“We know, looking with analyst Gartner across all sectors, that - typically - only 20 per cent of the enterprise IT estate is virtualised,” says John Serle, past president of SOCITM (Society of Information Technology Management) the professional association for ICT managers in the public sector, and editor of its annual ‘IT Trends’ publication.
Serle attributes the relatively slow adoption of virtualisation in part to the fact that enterprises want to recoup their investment in existing systems before replacing them with newer models incorporating virtualisation, whether at the server or storage level. “Virtualisation is not a ‘silver bullet’,” Serle declares. “It does not run all your applications, and is not so cheap that you can afford to throw away all that you have got.”
Serle agrees, however, that enterprises would move increasingly towards virtualisation for those applications that are retained to be managed on in-house systems. There is also evidence that smaller enterprises are moving faster towards virtualisation, both at the server and desktop levels, and changing their approach to procurement in line with that, according to Dana Loof, executive vice president for global marketing at Pano Logic, a provider of desktop virtualisation solutions based on the VMware software.
“Mid-sized organisations are more likely to exploit the benefits of ‘zero client computing’,” argues Loof. “They are much more willing to drastically change their computing models.” Pano favours ‘zero clients’, which sounds somewhat like the dumb terminals of yore, lacking any storage or processing resource, dumber event than thin client terminals, with all software executed centrally (see ‘Thin clients’ fat challenge’, E&T, Vol 4 #21).
This all points to a need for a cultural change, centralising the management as well as the deployment of IT, according to Steve Palmer, CIO at innovative UK local authority the London Borough of Hillingdon, and current SOCITM president. “The biggest challenges for me are the cultural changes of putting ICT at the heart of the business, aligning it with the business, and making sure that it is truly enabling,” he says.
A lot of this comes down to having a strong CIO driving change, Palmer believes.
There is then a need for a reappraisal of how resources such as servers and storage are procured and deployed right across the IT management hierarchy, according to Clive Longbottom, service director for business process analysis at UK IT research and analysis firm Quocirca. He reckons that although enterprises are capable of accepting the consequences of technological renewal and redirection, advancing thought processes often prove more of a challenge.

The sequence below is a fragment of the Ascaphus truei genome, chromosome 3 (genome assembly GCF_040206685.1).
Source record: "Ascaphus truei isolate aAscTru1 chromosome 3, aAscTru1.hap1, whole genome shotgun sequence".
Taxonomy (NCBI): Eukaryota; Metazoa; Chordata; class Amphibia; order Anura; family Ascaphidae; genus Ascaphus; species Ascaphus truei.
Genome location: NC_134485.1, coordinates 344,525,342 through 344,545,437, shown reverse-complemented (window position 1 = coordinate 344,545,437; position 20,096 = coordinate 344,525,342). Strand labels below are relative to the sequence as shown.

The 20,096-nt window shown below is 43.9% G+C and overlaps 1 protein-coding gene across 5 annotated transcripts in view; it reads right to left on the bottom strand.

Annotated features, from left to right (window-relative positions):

“In many ways, it is mainly a change of mindset that we need,” Longbottom avers.
“With extant IT projects, to give an example, everyone sits down, does the request for information - RFI - and the functional outlines, and so on, and then procures enough resources to meet the needs of the project; but as soon as virtualisation comes in to it, we move away from a ‘one server per application’ mentality.”
Instead, Longbottom believes, “it becomes a matter of planning for base load, typical load, and peak load, and then ensuring that typical load is accounted for as the basis for resources available, and that base load and peak load are allowed for through ‘trading’ virtual resources in the data centre”.
Businesses will then be able to improve their utilisation, although Longbottom believes it is unrealistic for smaller enterprises to achieve the 80 per cent rates typically achieved on IBM mainframe platforms where the broad principles of virtualisation has long been established.
Conversely, most Microsoft Windows-based data centres, where each server is dedicated to just one application, are running at below 15 per cent, so there is still plenty of scope for improvement there.
A similar change in mindset is required for the adoption of utility computing, although here in particular we have been there before, as SOCITM’s John Serle pointed out. The problem is that this time round planning consumption of IT as a utility could be even harder because of the volatility of Web-based applications.
“Utility computing is a reinvention of old bureau-type services,” says Serle. At that time back in the 1970s businesses were often poor at predicting demand for services, with costs running out of control.
Postulating IT payout is a perilous pastime; attempting to actively influence its future shape is possibly even more pitfall prone. Yet it seems probable that fresh thinking toward such issues will encourage more procurement of IT as a service, and a growing market in the 2010s for the ‘software boutique’, whereby a variety of applications become available ‘on tap’ as a service. This will transfer the problem of virtualisation to specialist providers who understand how to balance high use with need to smooth over those pesky peaks in demand.